The Eurocadres blog
Work life balance beyond the glass ceiling
Balancing work and private life is not an easy task for European workers in general, let alone female professionals and managers. Often, they are forced to choose between the pursuit of a potentially good career, which would mean either giving up on maternity in the hope of, at best, attaining a position on a board of directors - something which is very unlikely – or alternatively settling down to have a family, thereby accepting that the only option open to them will be an average job whilst they try to juggle work and family life.
If they decide to develop a career aiming for a highly paid high-end managerial job, they will discover that even though women comprise nearly half the workforce and obtain more than half the university and advanced degrees, less than half of them hold positions on boards of directors.
As a result of male-dominated labour markets and boards of directors, many female professionals give up, resulting in the depletion and loss of potential talent pools. If women continue to be ignored and under-represented on these male-dominated boards of directors, where absence of women result in poor decisions being made, this will have a direct impact on European financial performance and global economic competitiveness, as 50% of the population is not being taken into account.
One of the reasons why female professionals never become Managers or CEOs is because it is still thought that they will inevitably have to take on caring responsibilities for children and elderly relatives at home. To try to overcome this, they therefore give up on maternity and family life.
Being a female professional in 2018 and deciding to have a family and keep your job means that you not only have to give up on good job opportunities
On the other hand, if they decide to have a family and continue working, the only positions that will allow them to balance their work and family life, will most likely only be average jobs, for which they are usually underpaid and overqualified. Furthermore, they will probably end up adding to the one third of part-time working women –as opposed to the 8% of male part-timers- who, according to statistics, already earn 16% less than their male counterparts resulting in a 40% pension reduction.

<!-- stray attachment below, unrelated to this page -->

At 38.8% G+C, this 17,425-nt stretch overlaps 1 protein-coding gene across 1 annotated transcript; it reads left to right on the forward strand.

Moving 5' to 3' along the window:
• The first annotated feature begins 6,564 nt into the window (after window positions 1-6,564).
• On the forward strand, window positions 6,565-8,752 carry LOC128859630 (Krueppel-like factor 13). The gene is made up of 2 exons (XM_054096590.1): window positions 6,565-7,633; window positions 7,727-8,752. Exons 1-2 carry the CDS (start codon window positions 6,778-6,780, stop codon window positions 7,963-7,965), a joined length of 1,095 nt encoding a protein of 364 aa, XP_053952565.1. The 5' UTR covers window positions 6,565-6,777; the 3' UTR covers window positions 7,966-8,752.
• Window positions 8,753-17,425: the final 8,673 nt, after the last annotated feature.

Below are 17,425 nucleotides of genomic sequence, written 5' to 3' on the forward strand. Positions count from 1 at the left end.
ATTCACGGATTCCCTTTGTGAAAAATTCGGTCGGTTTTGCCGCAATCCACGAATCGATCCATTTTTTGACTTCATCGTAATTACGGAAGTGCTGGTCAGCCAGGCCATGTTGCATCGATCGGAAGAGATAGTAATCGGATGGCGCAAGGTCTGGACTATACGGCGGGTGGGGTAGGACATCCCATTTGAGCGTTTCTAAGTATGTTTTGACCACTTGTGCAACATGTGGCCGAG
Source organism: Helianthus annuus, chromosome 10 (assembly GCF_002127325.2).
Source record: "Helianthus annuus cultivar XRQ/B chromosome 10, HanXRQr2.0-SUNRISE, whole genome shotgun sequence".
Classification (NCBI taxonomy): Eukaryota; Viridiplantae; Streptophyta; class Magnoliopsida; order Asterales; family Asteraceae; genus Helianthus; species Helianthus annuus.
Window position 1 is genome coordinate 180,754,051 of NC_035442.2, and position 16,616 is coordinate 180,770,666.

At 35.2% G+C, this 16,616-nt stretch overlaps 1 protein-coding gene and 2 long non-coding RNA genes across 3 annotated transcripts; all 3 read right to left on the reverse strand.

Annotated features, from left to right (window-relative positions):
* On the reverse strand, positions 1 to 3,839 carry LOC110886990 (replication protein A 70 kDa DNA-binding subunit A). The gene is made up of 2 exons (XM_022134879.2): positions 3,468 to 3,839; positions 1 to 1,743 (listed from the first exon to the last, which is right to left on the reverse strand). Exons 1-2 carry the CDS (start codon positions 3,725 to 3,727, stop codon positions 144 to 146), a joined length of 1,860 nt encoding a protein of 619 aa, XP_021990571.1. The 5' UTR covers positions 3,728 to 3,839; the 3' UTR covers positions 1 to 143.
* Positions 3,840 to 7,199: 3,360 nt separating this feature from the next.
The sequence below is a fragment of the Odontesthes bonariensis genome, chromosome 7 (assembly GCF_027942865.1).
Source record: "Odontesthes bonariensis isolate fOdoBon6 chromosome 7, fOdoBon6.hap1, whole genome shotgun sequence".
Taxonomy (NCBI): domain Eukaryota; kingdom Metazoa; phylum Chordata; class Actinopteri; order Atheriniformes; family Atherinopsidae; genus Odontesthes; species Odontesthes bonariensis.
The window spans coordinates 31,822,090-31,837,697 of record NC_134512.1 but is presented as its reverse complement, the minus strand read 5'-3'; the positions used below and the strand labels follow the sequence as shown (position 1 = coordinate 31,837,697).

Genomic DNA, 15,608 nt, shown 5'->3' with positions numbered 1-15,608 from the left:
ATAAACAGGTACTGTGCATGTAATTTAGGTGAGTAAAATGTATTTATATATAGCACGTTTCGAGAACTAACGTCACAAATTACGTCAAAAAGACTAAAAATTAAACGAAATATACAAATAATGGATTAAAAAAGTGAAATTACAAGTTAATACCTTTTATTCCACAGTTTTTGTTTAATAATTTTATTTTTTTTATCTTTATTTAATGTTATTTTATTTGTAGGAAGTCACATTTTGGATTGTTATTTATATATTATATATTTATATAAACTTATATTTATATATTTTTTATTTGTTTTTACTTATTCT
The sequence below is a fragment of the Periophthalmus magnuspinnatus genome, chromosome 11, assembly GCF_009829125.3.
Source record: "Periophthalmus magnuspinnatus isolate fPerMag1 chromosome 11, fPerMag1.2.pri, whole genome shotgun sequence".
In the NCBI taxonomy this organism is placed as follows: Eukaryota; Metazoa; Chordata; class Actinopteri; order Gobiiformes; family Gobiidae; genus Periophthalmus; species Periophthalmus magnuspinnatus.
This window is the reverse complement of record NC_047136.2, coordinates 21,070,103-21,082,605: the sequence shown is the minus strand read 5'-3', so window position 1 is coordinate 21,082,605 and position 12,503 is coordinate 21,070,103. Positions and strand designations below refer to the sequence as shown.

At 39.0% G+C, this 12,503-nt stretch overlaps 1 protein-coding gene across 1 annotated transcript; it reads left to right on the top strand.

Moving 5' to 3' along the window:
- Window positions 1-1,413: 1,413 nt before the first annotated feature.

All in all, being a female professional in 2018 and deciding to have a family and keep your job means that you not only have to give up on good job opportunities, should they arise, but that you also have to reduce working hours in order to balance work and family life, resulting in a significant decrease of your pension.
Both situations are absolutely discriminatory and unacceptable.
In this sense, the Commission seems to have revived social initiatives that were put to one side during the recession. The proposal includes the reinforcement of the European Pillar of Social Rights to increase EU convergence and a clarification of the existing Working Time Directive.
In the framework of the above mentioned Pillar, with the awareness that parental leave schemes in Europe are diverse, the Commission has launched a package of social measures including the Initiative to support work life balance for working parents and carers aimed at balancing gross differences among European countries.
Men must take on more responsibilities at home
The first concrete step Brussels will take is to propose a strengthening and increase of rights related to Maternity leave, and more specifically, Paternity Leave.